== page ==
You either love it or you hate it, but no matter which way you slice it (pun intended), this polarizing but ultra-tasty Canadian cheese has earned its place on a dessert cheese tray. The sharp taste of Canadian Bleu Bénédictin acts as a post-meal palate cleanser and pairs well with sweeter fruits such as pears or ripe figs. Try a slice of Canadian Bleu Bénédictin with a drizzle of honey on a thin slice of Granny Smith apple for a flavour-packed treat that makes a unique alternative to a cupcake or cookie.
This washed-rind, artisanal, farmhouse Canadian cheese makes an excellent addition to a dessert cheese platter. We love the mild aroma and creamy, almost-velvety texture that seems perfect for ending a meal. Made in Quebec, this cheese pairs well with red wine and has a similar taste to classic Oka. If you've got one or two stronger Canadian cheeses on your post-dinner platter (such as blue cheese), fou de roy acts as a nice balance to something sharper.
A soft cheese on a dessert cheese platter is a must (and always seems to be the first to get snapped up), and this Canadian cheese — which happens to have been a finalist in the 2009 Canadian Cheese Grand Prix — is sure to be a showstopper. The fine, white rind reveals a golden, creamy centre that can easily be enjoyed on its own or accompanied by a hearty cracker. When eaten on its own, it pairs well with mild, fruity wines.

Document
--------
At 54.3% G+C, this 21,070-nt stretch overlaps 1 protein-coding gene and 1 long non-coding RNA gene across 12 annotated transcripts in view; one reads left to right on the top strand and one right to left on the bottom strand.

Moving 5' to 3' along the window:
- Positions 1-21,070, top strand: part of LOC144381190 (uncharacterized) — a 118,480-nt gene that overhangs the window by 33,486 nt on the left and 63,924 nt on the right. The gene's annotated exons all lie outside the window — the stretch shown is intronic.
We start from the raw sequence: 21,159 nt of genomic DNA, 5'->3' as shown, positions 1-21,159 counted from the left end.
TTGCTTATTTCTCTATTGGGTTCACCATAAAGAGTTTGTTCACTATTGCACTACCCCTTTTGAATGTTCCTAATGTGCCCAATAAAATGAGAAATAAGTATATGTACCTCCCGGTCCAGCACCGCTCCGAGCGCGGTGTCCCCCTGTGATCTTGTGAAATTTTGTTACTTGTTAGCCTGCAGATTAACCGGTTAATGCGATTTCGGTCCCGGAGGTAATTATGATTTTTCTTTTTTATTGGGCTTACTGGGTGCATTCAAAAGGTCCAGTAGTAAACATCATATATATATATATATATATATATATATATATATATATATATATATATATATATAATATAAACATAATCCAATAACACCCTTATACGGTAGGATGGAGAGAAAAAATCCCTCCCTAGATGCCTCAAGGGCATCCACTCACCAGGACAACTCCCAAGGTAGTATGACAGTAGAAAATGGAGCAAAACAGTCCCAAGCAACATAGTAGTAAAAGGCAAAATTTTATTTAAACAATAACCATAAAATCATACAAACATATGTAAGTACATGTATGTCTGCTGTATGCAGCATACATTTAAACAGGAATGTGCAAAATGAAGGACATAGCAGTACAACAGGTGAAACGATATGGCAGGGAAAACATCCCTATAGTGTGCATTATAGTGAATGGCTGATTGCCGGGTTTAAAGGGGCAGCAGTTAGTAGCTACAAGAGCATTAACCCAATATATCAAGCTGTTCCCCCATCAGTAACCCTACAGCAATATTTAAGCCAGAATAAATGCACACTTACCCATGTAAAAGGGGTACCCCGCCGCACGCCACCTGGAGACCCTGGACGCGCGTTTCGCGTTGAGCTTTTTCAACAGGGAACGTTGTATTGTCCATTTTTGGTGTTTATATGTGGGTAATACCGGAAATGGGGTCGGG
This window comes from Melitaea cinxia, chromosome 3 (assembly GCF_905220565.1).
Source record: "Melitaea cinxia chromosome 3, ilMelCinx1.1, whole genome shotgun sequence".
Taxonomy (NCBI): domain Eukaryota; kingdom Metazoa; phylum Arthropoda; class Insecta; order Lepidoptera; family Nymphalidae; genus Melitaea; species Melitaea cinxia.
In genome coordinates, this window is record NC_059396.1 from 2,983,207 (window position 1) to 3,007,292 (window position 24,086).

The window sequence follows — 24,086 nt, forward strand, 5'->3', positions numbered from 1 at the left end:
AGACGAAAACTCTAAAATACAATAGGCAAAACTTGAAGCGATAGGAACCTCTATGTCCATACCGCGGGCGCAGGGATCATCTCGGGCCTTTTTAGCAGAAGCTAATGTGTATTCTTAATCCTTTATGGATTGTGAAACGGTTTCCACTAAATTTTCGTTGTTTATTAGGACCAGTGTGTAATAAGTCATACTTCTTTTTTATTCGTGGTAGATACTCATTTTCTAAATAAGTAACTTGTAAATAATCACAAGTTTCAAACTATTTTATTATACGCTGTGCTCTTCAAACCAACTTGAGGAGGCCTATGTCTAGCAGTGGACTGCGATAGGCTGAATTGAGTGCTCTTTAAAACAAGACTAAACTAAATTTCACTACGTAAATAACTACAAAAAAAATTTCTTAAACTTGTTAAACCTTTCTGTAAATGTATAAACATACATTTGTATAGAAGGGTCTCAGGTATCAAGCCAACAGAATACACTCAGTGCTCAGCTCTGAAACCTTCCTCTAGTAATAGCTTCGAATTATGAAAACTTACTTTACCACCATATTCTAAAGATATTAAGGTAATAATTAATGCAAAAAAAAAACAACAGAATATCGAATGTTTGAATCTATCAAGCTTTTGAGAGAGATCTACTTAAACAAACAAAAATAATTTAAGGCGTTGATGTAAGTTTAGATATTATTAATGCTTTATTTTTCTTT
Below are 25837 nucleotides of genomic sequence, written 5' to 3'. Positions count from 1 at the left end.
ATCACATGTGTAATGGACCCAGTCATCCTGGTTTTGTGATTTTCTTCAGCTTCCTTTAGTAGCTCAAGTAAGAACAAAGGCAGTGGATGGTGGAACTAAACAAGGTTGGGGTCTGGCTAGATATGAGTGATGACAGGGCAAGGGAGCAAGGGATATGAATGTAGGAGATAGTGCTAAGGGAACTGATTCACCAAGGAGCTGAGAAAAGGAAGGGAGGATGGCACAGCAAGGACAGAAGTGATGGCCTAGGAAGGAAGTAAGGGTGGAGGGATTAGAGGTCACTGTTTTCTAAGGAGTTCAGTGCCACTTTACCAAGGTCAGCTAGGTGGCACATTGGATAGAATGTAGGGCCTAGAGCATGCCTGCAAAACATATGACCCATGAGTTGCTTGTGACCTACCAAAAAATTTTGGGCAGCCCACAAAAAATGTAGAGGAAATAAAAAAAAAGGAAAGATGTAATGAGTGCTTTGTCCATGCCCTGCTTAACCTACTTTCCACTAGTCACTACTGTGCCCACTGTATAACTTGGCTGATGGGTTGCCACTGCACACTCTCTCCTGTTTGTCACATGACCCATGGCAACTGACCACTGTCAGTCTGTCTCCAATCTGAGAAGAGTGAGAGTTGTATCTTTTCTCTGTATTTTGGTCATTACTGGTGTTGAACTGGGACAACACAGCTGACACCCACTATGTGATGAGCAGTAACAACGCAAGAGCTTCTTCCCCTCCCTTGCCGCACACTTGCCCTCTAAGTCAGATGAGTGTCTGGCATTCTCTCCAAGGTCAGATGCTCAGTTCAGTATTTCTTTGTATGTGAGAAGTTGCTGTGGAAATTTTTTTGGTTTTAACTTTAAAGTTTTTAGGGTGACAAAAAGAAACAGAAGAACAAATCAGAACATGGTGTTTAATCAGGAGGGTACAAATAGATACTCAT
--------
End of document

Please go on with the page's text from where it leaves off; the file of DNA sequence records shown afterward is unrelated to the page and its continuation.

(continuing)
One of the most versatile cheeses around, this firm Canadian cheese is another must-have on an after-dinner cheese tray (it also makes an excellent late-night snack with some simple wheat crackers). This Gouda in particular has an almost nutty taste (some people compare the taste to almonds) and pairs well with almost any fruit (we like it with tart berries or green apples). It also works to offset the more robust Canadian cheeses you happen to be serving alongside it.
If you've never heard of this semi-soft Canadian cheese, it has a creamy taste (almost butter-like) but more character than some other soft cheeses, making it a crowd-pleasing addition to your dessert cheese platter. This is another cheese selection that pairs well with fresh and just-ripe figs, as well as other fresh and dried fruit. We also like it on its own with a glass of medium-bodied red wine.
If you're planning to serve a meal-ending tray of Canadian cheese (and we suggest you do), make sure to offer a variety of textures (one hard, one soft, one semi-soft) and tastes (something mild with something more robust) so every palate is accommodated. Other tasty additions can include the aforementioned figs (fresh and dried), thinly sliced pears and Granny Smith apples, grapes, berries, fresh bread, nuts, honey and various fruit compotes.
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